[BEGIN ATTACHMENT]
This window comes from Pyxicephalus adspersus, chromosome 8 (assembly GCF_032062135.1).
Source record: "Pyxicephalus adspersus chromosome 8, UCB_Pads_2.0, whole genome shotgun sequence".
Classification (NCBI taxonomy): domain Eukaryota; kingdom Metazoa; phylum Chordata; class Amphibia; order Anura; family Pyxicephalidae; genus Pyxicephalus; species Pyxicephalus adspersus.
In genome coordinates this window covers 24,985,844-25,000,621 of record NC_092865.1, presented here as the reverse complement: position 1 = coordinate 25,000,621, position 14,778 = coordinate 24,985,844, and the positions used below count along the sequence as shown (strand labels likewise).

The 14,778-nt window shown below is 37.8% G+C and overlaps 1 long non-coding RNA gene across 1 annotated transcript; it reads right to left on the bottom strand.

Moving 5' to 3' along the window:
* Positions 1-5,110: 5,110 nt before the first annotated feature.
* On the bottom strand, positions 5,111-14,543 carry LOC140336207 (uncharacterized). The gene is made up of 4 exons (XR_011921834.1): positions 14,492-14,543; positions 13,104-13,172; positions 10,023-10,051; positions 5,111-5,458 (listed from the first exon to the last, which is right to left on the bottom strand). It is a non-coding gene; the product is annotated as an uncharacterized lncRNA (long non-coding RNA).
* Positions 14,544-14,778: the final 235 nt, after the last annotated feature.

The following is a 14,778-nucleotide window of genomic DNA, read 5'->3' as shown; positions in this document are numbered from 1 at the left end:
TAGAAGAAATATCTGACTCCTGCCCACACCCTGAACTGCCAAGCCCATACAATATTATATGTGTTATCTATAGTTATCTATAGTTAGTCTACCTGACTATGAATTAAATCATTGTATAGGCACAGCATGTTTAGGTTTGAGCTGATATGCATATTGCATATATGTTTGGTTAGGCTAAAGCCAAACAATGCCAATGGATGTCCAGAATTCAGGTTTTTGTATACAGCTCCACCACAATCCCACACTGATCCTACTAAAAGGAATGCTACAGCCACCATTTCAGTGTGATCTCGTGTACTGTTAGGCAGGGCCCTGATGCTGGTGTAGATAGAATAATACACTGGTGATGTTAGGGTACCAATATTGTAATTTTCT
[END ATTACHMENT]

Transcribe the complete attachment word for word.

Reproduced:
This window comes from Pyxicephalus adspersus, chromosome 8 (assembly GCF_032062135.1).
Source record: "Pyxicephalus adspersus chromosome 8, UCB_Pads_2.0, whole genome shotgun sequence".
Classification (NCBI taxonomy): domain Eukaryota; kingdom Metazoa; phylum Chordata; class Amphibia; order Anura; family Pyxicephalidae; genus Pyxicephalus; species Pyxicephalus adspersus.
In genome coordinates this window covers 24,985,844-25,000,621 of record NC_092865.1, presented here as the reverse complement: position 1 = coordinate 25,000,621, position 14,778 = coordinate 24,985,844, and the positions used below count along the sequence as shown (strand labels likewise).

The 14,778-nt window shown below is 37.8% G+C and overlaps 1 long non-coding RNA gene across 1 annotated transcript; it reads right to left on the bottom strand.

Moving 5' to 3' along the window:
* Positions 1-5,110: 5,110 nt before the first annotated feature.
* On the bottom strand, positions 5,111-14,543 carry LOC140336207 (uncharacterized). The gene is made up of 4 exons (XR_011921834.1): positions 14,492-14,543; positions 13,104-13,172; positions 10,023-10,051; positions 5,111-5,458 (listed from the first exon to the last, which is right to left on the bottom strand). It is a non-coding gene; the product is annotated as an uncharacterized lncRNA (long non-coding RNA).
* Positions 14,544-14,778: the final 235 nt, after the last annotated feature.

The following is a 14,778-nucleotide window of genomic DNA, read 5'->3' as shown; positions in this document are numbered from 1 at the left end:
TAGAAGAAATATCTGACTCCTGCCCACACCCTGAACTGCCAAGCCCATACAATATTATATGTGTTATCTATAGTTATCTATAGTTAGTCTACCTGACTATGAATTAAATCATTGTATAGGCACAGCATGTTTAGGTTTGAGCTGATATGCATATTGCATATATGTTTGGTTAGGCTAAAGCCAAACAATGCCAATGGATGTCCAGAATTCAGGTTTTTGTATACAGCTCCACCACAATCCCACACTGATCCTACTAAAAGGAATGCTACAGCCACCATTTCAGTGTGATCTCGTGTACTGTTAGGCAGGGCCCTGATGCTGGTGTAGATAGAATAATACACTGGTGATGTTAGGGTACCAATATTGTAATTTTCT